Northwestern archery season starts too early for "Too Tall" buck
Basketball coach kills big Stokes County buck after three seasons of trying
After watching him almost three years, Mitch Adams finally killed his Stokes County trophy, nicknamed "Too Tall."
It took three years and a quirk on the calendar, but the deer that Mitch Adams of King and his twin brother, Matt, nicknamed “Too Tall” finally made a fatal mistake.
Mitch Adams, a physical-education teacher and girls basketball coach at South Stokes High School, and his brother watched for three years and compiled a ton of trail-cam photos of the big buck, which would disappear after the second week of archery season – only to reappear the next summer.
This fall, with Sept. 1 falling on a Sunday, archery season in Northwest North Carolina opened on Sept. 7, a week earlier than usual.
“We knew we had to get him early, so it really helped this year the deer season opened the first Saturday in September instead of the second Saturday,” said Mitch Adams, who finally put an arrow through the 11-point buck – a main-frame 5x5 with one sticker point – the morning of that first Saturday.
The buck, whose rack has been scored at 128 gross inches, weighed better than 200 pounds, according to Adams.
“My taxidermist pulled his jawbone and aged him between 7 ½ and 9 years, so he was past his prime,” Adams said. “I killed one two years ago that went 132 inches, but Too Tall was a bigger buck, and we had more history with him.”
Adams said in 2011, the first year the brothers found Too Tall, “his rack went straight up,” leading to the nickname. “He was a 9-pointer in 2011 and a 10-pointer last year. This year, he was still a 10-pointer, with a kicker off his left G-2.”
After targeting the buck the previous two seasons, the Adams brothers thought Too Tall might have sensed where they placed their tree stands.
“We kept the cameras going all year; that’s how we finally figured out where to put this stand,” said Mitch Adams, a 35-year-old native of Sparta. “We thought he might be going across a road to better cover. We continued to move the cameras until we located where he was.”
Their new stand location was a tree near the top of a ridge in Stokes County. They picked the spot because they’d discovered a well-used trail at the bottom of a nearby rock face, and they set up an automatic feeder to scatter corn across the vicinity.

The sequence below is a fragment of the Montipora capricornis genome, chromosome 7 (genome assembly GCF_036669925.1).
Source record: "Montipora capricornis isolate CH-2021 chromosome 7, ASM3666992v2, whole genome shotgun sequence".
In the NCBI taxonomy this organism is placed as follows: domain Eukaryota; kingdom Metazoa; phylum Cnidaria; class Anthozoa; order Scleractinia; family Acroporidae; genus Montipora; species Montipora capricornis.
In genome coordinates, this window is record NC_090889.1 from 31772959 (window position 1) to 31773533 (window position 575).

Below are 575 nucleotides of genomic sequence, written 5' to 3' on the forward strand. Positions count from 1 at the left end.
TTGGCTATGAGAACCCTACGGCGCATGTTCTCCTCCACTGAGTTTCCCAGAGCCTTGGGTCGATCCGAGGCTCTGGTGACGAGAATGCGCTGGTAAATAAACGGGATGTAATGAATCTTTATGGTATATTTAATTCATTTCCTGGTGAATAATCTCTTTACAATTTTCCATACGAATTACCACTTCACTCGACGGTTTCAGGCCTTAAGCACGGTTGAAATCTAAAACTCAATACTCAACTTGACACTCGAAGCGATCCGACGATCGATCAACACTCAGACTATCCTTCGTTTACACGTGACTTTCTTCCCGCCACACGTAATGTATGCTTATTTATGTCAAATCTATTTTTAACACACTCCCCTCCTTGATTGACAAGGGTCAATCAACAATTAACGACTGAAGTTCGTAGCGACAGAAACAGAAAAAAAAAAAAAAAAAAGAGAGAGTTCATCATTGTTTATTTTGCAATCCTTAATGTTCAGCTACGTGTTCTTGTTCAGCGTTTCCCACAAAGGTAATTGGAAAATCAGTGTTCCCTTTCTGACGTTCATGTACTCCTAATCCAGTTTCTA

“I had six bucks come up the trail that morning,” Mitch Adams said, “a bachelor group with two 8-pointers, some smaller bucks and Too Tall.”
Adams was in his stand at 5:25 a.m., and it was 55 minutes before he heard the first sounds of deer walking.
“I had four bucks in front of me, but all I could see were dark bodies,” he said. “As it got light (about 6:30 a.m.) an 8-pointer came within 15 yards. Then I saw Too Tall coming up the mountain. He was the last buck in the group.”
When the deer was 15 yards from Adams’ tree and quartering away, he drew his Athens Recluse compound bow and sent a graphic Carbon Express arrow fitted with a mechanical, two-bladed Rage Hypodermic broadhead, speeding toward the buck. The arrow slammed into the right side of Too Tall’s chest, a little high, and ranged down toward the deer’s left foreleg.
“He ran down the hill,” Adams said. “I waited an hour, then called my brother.”
The pair waited four more hours, then drove to the top of the mountain and began to search down.
“The entry wound was so high, and the arrow didn’t come out the other side, so he was bleeding internally and we didn’t have much of a blood trail,” Mitch Adams said. “We found some specks of blood, but Matt said when he was in his stand, he’d heard what sounded like a deer thud, a deer fall down, about the time I shot.”
Mitch Adams found the buck after a 300-yard off the side of the ridge and next to a food plot.
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